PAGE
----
Saigon plans to double traffic fines to combat congestion and accidents

By Staff reporters   December 8, 2017 | 06:39 pm PT
Saigon plans to double traffic fines to combat congestion and accidents
A traffic jam in Ho Chi Minh City. Photo by VnExpress/Trung Son
The head of the city's transport department says the increased fines are not aimed at boosting the city's budget.

Ho Chi Minh City is deliberating a plan to double fines for traffic violations in an effort to sort out its streets and reduce gridlock and accidents.

According to the proposal, floated by the city’s transport department, drivers who park illegally or drive in the wrong lane, and contractors that do not clear barriers and signs from construction sites once work is completed, will all receive higher fines.

The plan, which was put forward at a meeting of the municipal legislative People’s Council on Monday, is to discourage drivers from violating the rules and has nothing to do with the city’s budget, Bui Xuan Cuong, the department’s director, told Tuoi Tre (Youth) newspaper on Friday.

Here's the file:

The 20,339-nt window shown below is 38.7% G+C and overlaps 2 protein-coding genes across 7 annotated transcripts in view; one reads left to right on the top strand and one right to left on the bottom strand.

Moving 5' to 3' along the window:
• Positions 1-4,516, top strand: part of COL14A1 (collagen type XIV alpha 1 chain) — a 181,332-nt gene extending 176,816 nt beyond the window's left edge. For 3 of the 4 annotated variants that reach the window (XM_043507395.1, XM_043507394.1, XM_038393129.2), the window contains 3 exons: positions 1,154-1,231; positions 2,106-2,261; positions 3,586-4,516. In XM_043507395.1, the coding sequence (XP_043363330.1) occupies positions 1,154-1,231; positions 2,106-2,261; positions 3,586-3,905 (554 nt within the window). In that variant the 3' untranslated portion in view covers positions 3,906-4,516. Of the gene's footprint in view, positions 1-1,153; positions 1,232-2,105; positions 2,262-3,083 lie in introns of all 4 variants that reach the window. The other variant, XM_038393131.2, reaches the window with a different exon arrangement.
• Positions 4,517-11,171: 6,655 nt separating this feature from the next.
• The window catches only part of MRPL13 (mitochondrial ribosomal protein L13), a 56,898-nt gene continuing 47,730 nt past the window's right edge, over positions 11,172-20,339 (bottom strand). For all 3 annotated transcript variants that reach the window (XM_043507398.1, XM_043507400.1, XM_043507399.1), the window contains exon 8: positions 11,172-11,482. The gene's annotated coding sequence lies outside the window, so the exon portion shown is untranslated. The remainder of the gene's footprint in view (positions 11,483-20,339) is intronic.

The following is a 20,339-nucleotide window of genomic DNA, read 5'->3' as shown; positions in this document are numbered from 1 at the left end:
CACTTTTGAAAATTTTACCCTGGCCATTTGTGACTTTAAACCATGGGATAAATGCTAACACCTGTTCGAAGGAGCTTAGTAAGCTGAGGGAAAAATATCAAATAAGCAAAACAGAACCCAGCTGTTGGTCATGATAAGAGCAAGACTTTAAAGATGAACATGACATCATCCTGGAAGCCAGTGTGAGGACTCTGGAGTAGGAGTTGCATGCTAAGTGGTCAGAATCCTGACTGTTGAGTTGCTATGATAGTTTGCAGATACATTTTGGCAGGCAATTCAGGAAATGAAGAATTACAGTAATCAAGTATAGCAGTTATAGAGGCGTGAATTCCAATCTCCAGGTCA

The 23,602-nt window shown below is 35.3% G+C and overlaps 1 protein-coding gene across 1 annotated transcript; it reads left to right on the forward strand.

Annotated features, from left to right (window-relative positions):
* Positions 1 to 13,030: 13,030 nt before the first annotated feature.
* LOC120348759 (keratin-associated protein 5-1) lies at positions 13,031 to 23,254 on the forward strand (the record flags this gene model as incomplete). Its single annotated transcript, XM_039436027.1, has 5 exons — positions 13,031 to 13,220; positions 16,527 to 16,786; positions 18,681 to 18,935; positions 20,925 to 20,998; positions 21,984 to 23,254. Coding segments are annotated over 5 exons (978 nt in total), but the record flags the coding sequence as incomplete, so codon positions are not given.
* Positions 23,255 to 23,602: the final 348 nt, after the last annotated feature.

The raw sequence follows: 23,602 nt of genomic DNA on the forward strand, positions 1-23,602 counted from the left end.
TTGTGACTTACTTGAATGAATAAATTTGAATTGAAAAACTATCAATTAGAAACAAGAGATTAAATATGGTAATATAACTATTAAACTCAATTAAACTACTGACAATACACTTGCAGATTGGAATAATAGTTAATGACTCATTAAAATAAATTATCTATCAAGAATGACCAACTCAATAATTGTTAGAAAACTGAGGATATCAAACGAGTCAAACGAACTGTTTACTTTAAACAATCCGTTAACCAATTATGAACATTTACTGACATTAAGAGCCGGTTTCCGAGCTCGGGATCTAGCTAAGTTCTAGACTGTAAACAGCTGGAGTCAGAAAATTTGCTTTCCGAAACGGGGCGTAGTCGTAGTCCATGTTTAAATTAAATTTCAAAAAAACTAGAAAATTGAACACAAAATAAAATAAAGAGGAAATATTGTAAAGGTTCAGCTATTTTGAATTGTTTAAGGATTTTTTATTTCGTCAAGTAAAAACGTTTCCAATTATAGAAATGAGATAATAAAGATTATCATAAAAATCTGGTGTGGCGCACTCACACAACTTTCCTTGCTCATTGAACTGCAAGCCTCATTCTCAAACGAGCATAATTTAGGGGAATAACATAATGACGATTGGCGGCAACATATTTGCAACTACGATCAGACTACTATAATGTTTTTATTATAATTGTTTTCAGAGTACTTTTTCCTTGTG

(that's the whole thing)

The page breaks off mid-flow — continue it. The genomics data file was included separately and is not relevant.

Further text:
3,960 traffic accidents were reported in the city last year, and 805 people were killed, up 5.54 and 14.6 percent, respectively, against 2015.

Part of the revenue from the increased fines will be used to train traffic officers, while the rest will be allocated to the city’s police and the National Traffic Safety Committee, he said.

The proposal will be open for public opinion.

Councilor Le Nguyen Minh Quang, head of the HCMC Urban Railway Management Authority, agreed with the proposal, saying that the current fines are too low.

“Traffic chaos worsens during rush hour as drivers ride onto the sidewalk and drive into oncoming traffic,” he said.

The city's mayor, Nguyen Thanh Phong, said in August that up to 7.6 million motorbikes and 700,000 cars were being used in the city.

Traffic congestion has plagued HCMC for a long time, so the city has been trying to find different ways to deal with the problem.

Aside from building overpasses, its latest effort is a plan to impose a congestion charge in the center during rush hour to restrict the number of four-wheel vehicles.

When the plan was rolled out in September, it said the charge could come into force at the same time the city's first metro line is launched in 2020.

In July, the city came up with a roadmap to limit private vehiclesBut Cuong, the transport director, said that the city would not ban motorbikes before 2030.

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